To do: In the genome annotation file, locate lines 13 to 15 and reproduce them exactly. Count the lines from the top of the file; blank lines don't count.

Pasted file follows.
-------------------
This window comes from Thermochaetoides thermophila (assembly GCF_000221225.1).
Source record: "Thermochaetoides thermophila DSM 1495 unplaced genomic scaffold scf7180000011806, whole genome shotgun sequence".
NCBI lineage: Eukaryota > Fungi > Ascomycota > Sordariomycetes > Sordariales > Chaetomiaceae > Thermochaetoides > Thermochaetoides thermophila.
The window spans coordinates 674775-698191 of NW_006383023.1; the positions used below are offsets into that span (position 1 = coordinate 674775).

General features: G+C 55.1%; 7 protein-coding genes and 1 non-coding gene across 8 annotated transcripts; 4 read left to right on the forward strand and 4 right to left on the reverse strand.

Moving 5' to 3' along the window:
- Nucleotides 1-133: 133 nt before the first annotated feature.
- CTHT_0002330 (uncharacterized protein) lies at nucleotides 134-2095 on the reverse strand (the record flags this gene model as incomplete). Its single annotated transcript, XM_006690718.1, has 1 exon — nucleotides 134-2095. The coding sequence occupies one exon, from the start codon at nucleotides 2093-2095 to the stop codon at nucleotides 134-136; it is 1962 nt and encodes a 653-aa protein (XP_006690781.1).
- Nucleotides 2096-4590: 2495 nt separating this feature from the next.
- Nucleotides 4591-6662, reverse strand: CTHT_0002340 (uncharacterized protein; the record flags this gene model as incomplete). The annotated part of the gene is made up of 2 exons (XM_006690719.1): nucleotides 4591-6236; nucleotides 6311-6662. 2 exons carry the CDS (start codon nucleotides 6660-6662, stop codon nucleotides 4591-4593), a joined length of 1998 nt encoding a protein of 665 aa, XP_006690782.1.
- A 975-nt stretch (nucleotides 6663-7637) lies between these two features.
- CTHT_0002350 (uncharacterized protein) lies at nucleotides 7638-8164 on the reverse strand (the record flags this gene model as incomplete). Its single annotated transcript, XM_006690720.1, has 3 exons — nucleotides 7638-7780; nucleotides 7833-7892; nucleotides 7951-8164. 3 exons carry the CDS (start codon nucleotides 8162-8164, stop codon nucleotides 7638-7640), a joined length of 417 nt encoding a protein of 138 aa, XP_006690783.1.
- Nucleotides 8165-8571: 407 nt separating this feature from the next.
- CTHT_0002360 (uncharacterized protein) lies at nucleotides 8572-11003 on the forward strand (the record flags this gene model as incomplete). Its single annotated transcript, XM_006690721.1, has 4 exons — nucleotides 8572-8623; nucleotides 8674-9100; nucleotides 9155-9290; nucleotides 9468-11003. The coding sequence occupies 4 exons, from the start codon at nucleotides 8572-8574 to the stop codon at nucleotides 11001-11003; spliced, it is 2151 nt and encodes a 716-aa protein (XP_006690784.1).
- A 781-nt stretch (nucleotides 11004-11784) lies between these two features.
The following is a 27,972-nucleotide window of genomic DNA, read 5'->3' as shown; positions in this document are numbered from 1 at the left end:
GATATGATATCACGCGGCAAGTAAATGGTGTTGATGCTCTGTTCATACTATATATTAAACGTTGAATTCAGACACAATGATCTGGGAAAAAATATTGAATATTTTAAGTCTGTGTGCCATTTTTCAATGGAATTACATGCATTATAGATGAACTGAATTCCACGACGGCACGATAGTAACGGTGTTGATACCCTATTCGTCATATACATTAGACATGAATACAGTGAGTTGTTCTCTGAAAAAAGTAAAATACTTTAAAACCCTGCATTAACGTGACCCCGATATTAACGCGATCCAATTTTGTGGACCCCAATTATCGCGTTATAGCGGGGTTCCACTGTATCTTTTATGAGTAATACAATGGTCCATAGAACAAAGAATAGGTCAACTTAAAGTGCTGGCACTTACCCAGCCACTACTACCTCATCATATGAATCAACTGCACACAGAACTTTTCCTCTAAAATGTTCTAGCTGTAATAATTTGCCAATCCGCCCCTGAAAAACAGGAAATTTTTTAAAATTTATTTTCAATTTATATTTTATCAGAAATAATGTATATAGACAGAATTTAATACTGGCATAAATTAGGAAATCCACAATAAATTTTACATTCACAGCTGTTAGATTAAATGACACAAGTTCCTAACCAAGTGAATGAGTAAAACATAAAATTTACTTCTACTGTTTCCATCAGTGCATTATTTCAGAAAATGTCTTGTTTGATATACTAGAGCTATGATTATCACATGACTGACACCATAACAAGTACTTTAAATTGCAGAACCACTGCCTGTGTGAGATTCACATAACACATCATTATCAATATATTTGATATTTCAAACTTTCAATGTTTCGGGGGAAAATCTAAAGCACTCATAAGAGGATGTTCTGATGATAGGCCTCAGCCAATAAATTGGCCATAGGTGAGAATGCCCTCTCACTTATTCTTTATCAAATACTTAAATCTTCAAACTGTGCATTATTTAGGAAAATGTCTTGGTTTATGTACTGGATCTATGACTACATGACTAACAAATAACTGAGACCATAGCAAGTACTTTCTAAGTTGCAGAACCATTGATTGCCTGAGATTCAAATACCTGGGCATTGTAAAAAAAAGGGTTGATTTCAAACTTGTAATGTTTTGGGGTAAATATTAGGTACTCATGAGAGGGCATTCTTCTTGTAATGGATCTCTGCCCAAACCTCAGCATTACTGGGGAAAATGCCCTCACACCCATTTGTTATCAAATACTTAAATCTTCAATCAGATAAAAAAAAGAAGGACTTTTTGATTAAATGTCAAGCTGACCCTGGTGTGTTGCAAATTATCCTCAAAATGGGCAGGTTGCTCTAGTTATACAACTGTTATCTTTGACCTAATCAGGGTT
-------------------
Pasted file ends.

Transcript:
- Nucleotides 8165-8571: 407 nt separating this feature from the next.
- CTHT_0002360 (uncharacterized protein) lies at nucleotides 8572-11003 on the forward strand (the record flags this gene model as incomplete). Its single annotated transcript, XM_006690721.1, has 4 exons — nucleotides 8572-8623; nucleotides 8674-9100; nucleotides 9155-9290; nucleotides 9468-11003. The coding sequence occupies 4 exons, from the start codon at nucleotides 8572-8574 to the stop codon at nucleotides 11001-11003; spliced, it is 2151 nt and encodes a 716-aa protein (XP_006690784.1).
- A 781-nt stretch (nucleotides 11004-11784) lies between these two features.